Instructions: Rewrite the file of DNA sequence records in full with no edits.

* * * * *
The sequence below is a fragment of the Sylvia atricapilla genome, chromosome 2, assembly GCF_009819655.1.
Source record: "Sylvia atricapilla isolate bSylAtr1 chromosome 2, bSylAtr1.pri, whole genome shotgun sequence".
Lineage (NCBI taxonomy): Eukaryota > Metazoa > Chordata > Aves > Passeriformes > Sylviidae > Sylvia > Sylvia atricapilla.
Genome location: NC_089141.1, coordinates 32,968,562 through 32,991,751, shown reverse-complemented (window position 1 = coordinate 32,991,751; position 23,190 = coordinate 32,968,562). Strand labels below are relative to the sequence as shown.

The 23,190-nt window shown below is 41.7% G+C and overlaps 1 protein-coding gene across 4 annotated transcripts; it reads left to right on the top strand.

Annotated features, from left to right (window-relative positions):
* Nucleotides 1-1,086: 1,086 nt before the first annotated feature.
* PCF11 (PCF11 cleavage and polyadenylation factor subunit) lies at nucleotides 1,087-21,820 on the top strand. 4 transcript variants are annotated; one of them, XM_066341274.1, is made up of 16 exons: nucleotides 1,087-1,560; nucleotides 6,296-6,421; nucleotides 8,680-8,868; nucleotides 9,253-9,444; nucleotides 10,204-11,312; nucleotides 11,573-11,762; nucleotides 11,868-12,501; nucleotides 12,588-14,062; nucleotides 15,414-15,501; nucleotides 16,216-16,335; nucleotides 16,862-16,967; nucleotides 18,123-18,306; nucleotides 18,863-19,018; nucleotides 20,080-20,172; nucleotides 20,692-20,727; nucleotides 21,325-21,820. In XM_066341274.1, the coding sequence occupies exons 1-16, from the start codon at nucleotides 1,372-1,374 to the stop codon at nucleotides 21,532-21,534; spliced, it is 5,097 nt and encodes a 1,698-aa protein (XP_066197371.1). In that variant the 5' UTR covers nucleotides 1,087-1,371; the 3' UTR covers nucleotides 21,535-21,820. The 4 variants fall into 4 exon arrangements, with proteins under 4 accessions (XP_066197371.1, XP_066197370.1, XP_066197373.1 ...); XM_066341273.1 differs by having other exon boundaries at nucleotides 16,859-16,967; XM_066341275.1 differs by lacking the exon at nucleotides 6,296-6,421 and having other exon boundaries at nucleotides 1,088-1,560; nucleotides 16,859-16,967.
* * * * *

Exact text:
The sequence below is a fragment of the Sylvia atricapilla genome, chromosome 2, assembly GCF_009819655.1.
Source record: "Sylvia atricapilla isolate bSylAtr1 chromosome 2, bSylAtr1.pri, whole genome shotgun sequence".
Lineage (NCBI taxonomy): Eukaryota > Metazoa > Chordata > Aves > Passeriformes > Sylviidae > Sylvia > Sylvia atricapilla.
Genome location: NC_089141.1, coordinates 32,968,562 through 32,991,751, shown reverse-complemented (window position 1 = coordinate 32,991,751; position 23,190 = coordinate 32,968,562). Strand labels below are relative to the sequence as shown.

The 23,190-nt window shown below is 41.7% G+C and overlaps 1 protein-coding gene across 4 annotated transcripts; it reads left to right on the top strand.

Annotated features, from left to right (window-relative positions):
* Nucleotides 1-1,086: 1,086 nt before the first annotated feature.
* PCF11 (PCF11 cleavage and polyadenylation factor subunit) lies at nucleotides 1,087-21,820 on the top strand. 4 transcript variants are annotated; one of them, XM_066341274.1, is made up of 16 exons: nucleotides 1,087-1,560; nucleotides 6,296-6,421; nucleotides 8,680-8,868; nucleotides 9,253-9,444; nucleotides 10,204-11,312; nucleotides 11,573-11,762; nucleotides 11,868-12,501; nucleotides 12,588-14,062; nucleotides 15,414-15,501; nucleotides 16,216-16,335; nucleotides 16,862-16,967; nucleotides 18,123-18,306; nucleotides 18,863-19,018; nucleotides 20,080-20,172; nucleotides 20,692-20,727; nucleotides 21,325-21,820. In XM_066341274.1, the coding sequence occupies exons 1-16, from the start codon at nucleotides 1,372-1,374 to the stop codon at nucleotides 21,532-21,534; spliced, it is 5,097 nt and encodes a 1,698-aa protein (XP_066197371.1). In that variant the 5' UTR covers nucleotides 1,087-1,371; the 3' UTR covers nucleotides 21,535-21,820. The 4 variants fall into 4 exon arrangements, with proteins under 4 accessions (XP_066197371.1, XP_066197370.1, XP_066197373.1 ...); XM_066341273.1 differs by having other exon boundaries at nucleotides 16,859-16,967; XM_066341275.1 differs by lacking the exon at nucleotides 6,296-6,421 and having other exon boundaries at nucleotides 1,088-1,560; nucleotides 16,859-16,967.